To make whipped cream, whip one cup heavy whipping cream with a hand mixer. For additional flavor add one tablespoon powdered sugar and a dash of vanilla extract. Store extras in an air-tight container in the refrigerator.

*As soon as the pudding is finished thickening and the vanilla extract is stirred in, place a piece of parchment paper or plastic wrap over the pudding. This prevents a skin from forming and keeps the pudding decadently smooth.

To serve, divide pudding into individual cups. Top with sweetened whipped cream and a few fresh raspberries.

Pumpkin Whole Wheat Waffles

It feels a little like a light switch was flipped and we went from summer to fall in the blink of an eye. The mornings and evenings are crisp and cool and everywhere I look the trees and foliage are making their transformation from emerald green to deep hues of red, orange and yellow. I love this time of year.

And because I just can’t resist a good pumpkin recipe in the fall, I had to take a stab at some pumpkin waffles. I’ve bought the Trader Joe’s waffle mix for years, stocking up on a few boxes every fall. And while they’re delicious, my kids were hit and miss in liking them, not to mention I don’t live anywhere close to a Trader Joe’s.

So, with a weekend ahead full of soccer and football, I decided what we needed was a warm, cozy and little bit decadent breakfast to get us through. I’ve made overnight waffles dozens of times and they are literally the easiest way to get delicious, light but crisp waffles. You mix up most of the batter the night before, and really it takes just five minutes. Throw it in the fridge and in the morning, when everyone is ready to eat, mix in the last two ingredients and you’re ready for waffles.

I stirred in pumpkin puree and a few spices and the result was absolutely delicious. Light and fluffy with a hint of pumpkin pie flavor, my entire family gobbled these up.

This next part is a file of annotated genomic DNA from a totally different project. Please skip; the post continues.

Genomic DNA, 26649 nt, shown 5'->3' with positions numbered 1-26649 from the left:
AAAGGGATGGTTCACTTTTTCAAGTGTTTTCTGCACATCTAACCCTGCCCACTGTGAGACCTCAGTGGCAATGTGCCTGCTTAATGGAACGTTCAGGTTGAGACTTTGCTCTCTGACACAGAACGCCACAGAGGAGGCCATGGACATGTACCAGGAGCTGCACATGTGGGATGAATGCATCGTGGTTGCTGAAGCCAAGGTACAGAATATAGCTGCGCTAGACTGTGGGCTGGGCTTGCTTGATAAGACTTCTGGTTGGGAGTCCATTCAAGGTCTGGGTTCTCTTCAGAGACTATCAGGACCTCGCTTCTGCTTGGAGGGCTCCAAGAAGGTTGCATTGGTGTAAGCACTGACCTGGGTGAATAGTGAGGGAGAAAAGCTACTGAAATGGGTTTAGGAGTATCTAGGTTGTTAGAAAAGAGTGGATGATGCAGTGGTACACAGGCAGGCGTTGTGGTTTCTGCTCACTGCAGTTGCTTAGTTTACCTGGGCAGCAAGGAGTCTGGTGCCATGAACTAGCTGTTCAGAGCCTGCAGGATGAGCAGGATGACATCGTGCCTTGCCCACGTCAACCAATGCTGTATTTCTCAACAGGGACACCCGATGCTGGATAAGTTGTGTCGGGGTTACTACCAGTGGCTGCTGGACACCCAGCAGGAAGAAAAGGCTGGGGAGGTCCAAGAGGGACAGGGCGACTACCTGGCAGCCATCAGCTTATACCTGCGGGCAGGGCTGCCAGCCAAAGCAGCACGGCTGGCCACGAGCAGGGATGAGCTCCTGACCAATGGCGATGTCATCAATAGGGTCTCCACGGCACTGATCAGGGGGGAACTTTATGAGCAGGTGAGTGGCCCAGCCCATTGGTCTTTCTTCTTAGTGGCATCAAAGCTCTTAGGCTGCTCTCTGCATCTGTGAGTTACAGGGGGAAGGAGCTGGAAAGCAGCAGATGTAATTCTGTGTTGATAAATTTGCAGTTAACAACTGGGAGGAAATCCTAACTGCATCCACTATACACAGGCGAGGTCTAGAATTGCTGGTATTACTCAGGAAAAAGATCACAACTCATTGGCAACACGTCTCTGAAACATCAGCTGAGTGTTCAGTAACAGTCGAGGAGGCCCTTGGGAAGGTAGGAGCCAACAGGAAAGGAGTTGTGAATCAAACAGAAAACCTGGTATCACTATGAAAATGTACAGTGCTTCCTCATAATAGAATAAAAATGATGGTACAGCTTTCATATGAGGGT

For a special addition, make honey cinnamon butter to top your waffles. Simply take a softened stick of salted butter. Mix in two tablespoons honey and half a teaspoon of cinnamon. Set that out with some warm maple syrup for a breakfast everyone will beg you to make again and again.

Pumpkin Whole Wheat Waffles

Night Before:

• 1/2 cup warm water

• 1 tablespoon yeast

• 1/2 cup melted butter

• 2 cups milk (2%)

• 1 teaspoon salt

• 2/3 cups pumpkin puree

• 2 tablespoons sugar

• 2 teaspoons pumpkin pie spice

• ½ teaspoon cinnamon

• 1 teaspoon vanilla extract

• 1 1/2 cups all-purpose flour

• 1 1/2 cups whole wheat pastry flour

The Next Day:

• 2 eggs, beaten

• 1/2 teaspoon baking soda

Combine the yeast and water in a large mixing bowl and let stand for a few minutes. Stir to make sure the yeast dissolves. Melt the butter in the microwave. Combine the butter with the milk, pumpkin, salt, vanilla, spices and sugar. Test with your finger to make sure the mixture has cooled to lukewarm, then stir it into the dissolved yeast mixture. Add the flour and stir until a thick, shaggy dough is formed and there is no more visible flour.